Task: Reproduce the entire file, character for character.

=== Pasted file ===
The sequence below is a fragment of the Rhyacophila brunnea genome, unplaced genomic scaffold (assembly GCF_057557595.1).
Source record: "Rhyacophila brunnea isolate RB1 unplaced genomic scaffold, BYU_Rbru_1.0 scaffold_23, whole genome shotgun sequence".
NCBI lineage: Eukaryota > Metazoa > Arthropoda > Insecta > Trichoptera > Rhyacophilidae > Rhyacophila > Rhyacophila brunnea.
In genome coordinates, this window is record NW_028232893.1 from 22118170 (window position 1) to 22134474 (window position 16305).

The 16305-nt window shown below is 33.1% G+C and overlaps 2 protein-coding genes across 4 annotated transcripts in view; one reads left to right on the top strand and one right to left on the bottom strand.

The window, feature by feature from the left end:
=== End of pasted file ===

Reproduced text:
The sequence below is a fragment of the Rhyacophila brunnea genome, unplaced genomic scaffold (assembly GCF_057557595.1).
Source record: "Rhyacophila brunnea isolate RB1 unplaced genomic scaffold, BYU_Rbru_1.0 scaffold_23, whole genome shotgun sequence".
NCBI lineage: Eukaryota > Metazoa > Arthropoda > Insecta > Trichoptera > Rhyacophilidae > Rhyacophila > Rhyacophila brunnea.
In genome coordinates, this window is record NW_028232893.1 from 22118170 (window position 1) to 22134474 (window position 16305).

The 16305-nt window shown below is 33.1% G+C and overlaps 2 protein-coding genes across 4 annotated transcripts in view; one reads left to right on the top strand and one right to left on the bottom strand.

The window, feature by feature from the left end: